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ORIGINAL ARTICLE
Year : 2020  |  Volume : 64  |  Issue : 3  |  Page : 258-265

Factors associated with inequality in composite index of anthropometric failure between the Paniya and kurichiya tribal communities in wayanad district of Kerala


1 PhD Scholar, Achutha Menon Centre for Health Science Studies, Sree Chitra Tirunal Institute for Medical Sciences and Technology, Thiruvananthapuram, Kerala, India
2 Professor, Achutha Menon Centre for Health Science Studies, Sree Chitra Tirunal Institute for Medical Sciences and Technology, Thiruvananthapuram, Kerala, India
3 Faculty and Wellcome Trust Alliance (Intermediate) Fellow, Health Equity Cluster, Institute of Public Health Bengaluru, Bengaluru, Karnataka, India

Correspondence Address:
Kochupurackal Ulahannan Sabu
Achutha Menon Centre for Health Science Studies, Sree Chitra Tirunal Institute for Medical Sciences and Technology, Thiruvananthapuram - 695 011, Kerala
India
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Source of Support: None, Conflict of Interest: None


DOI: 10.4103/ijph.IJPH_340_19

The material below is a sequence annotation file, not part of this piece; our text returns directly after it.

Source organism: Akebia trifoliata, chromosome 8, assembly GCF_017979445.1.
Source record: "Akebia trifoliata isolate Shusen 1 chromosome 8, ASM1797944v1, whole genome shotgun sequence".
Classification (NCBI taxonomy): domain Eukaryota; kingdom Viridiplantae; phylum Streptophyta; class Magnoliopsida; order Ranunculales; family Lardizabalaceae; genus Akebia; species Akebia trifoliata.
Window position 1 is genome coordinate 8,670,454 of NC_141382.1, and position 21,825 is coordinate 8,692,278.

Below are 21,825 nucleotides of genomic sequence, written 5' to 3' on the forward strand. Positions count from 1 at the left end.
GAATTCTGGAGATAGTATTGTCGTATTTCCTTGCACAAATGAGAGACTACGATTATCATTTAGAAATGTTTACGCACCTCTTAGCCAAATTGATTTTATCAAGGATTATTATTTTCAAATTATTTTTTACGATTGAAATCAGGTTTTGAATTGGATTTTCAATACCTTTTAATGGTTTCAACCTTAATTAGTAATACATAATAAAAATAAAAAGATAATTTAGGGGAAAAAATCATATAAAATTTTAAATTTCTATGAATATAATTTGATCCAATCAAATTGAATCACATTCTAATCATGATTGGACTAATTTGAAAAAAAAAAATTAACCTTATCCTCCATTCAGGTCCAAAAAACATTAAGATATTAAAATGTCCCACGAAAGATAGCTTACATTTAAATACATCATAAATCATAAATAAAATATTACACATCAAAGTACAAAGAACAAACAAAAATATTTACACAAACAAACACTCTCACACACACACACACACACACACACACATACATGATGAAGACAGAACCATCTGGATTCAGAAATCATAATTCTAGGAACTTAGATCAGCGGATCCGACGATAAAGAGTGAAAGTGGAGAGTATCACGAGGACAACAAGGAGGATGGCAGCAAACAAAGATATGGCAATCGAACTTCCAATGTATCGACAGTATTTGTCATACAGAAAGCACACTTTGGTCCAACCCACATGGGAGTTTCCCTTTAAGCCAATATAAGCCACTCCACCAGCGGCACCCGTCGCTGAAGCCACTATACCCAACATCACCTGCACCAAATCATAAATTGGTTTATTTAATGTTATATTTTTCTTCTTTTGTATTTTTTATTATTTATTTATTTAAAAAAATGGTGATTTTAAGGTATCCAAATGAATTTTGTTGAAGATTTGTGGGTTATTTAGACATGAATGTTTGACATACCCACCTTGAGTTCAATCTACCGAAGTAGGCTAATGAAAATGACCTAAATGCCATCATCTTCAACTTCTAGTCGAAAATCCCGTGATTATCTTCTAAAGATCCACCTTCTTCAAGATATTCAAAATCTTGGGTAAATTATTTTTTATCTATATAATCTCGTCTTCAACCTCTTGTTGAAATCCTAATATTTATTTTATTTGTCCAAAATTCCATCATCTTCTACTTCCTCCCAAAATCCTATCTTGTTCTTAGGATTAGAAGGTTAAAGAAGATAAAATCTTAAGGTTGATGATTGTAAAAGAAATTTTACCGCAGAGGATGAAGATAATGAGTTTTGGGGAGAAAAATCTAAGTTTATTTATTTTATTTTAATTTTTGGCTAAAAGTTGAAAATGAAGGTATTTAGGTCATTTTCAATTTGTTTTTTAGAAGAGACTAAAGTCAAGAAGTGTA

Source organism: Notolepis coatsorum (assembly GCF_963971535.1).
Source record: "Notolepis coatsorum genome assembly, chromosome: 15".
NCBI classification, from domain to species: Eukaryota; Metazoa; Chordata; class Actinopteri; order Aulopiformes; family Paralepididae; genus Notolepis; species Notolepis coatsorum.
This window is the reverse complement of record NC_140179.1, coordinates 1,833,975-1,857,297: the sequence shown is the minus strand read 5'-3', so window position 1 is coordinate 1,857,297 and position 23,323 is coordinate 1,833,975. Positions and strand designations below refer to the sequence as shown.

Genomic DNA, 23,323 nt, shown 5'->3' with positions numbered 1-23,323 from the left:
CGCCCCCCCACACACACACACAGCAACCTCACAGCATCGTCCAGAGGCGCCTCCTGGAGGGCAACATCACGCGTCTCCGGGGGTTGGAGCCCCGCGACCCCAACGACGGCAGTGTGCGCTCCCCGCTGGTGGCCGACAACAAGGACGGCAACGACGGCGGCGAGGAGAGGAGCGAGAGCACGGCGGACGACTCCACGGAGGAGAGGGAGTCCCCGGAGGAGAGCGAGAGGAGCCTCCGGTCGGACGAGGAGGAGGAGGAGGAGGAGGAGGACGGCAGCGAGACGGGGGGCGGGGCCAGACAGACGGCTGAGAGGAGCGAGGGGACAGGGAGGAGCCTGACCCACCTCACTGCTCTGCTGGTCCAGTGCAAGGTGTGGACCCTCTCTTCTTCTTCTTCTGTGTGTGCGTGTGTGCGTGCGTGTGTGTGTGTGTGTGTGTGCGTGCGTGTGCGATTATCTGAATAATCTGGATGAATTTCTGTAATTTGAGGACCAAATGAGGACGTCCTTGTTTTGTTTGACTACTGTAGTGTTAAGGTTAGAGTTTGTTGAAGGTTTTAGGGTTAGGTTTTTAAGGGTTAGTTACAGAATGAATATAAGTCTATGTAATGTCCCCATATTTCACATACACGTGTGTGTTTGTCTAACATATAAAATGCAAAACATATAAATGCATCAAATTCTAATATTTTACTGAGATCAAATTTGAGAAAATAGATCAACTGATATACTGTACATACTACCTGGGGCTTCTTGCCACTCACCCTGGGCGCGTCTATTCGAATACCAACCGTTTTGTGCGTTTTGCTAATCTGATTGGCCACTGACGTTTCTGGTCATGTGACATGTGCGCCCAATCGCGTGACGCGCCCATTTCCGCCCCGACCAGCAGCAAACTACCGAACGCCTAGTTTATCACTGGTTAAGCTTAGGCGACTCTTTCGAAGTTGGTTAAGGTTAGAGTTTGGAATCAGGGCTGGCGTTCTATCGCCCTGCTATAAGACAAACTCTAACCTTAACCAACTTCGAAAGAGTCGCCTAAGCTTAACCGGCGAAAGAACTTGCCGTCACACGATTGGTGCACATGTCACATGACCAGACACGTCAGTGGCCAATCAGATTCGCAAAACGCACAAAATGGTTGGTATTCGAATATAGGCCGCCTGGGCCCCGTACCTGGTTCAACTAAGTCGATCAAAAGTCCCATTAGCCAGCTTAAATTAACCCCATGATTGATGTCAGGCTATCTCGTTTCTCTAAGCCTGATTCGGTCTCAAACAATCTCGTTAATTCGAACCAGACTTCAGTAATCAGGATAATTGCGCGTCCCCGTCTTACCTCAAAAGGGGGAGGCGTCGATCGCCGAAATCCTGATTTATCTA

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Background: Tribal children in India bear a higher burden of undernutrition when compared to other communities. However, inequality within tribal communities is under-researched. Objectives: To examine the factors associated with inequality in undernutrition between Paniya and Kurichiya tribal communities in Wayanad district of Kerala. Methods: A cross-sectional analytical study was conducted during August to October 2018 among 314 children aged 2–5 years belonging to Paniya (151) and Kurichiya (163) communities. Participants were selected using multistage cluster sampling. Data were collected using structured interview schedule based on household food insecurity access scale; relevant individual, parental, and household factors were ascertained; child nutritional status was assessed based on anthropometric measurements. The composite index of anthropometric failure (CIAF) was used as an aggregate indicator of undernutrition. Statistical analysis was done using Chi-square test and univariate and multivariable logistic regression. Results: There were significant differences in the prevalence of stunting, underweight, and wasting between Paniya (52.3%, 58.9%, and 25.2%, respectively) and Kurichiya (28.2%, 31.1%, and 12.3%, respectively) tribal children. Based on the CIAF, 66.9% and 41.1% of Paniya and Kurichiya children, respectively, were undernourished. Intratribal difference was observed to exist in all three forms of anthropometric failures simultaneously. Significant factors associated with CIAF were community identity, household food insecurity, and maternal early marriage. Significant factor associated with all three forms of undernutrition was maternal experience of domestic violence. Conclusion: This study demonstrates the child nutritional inequality within the tribal communities and indicates the need for more focused policies and programs among vulnerable tribal groups to ensure food security and empowerment of women.


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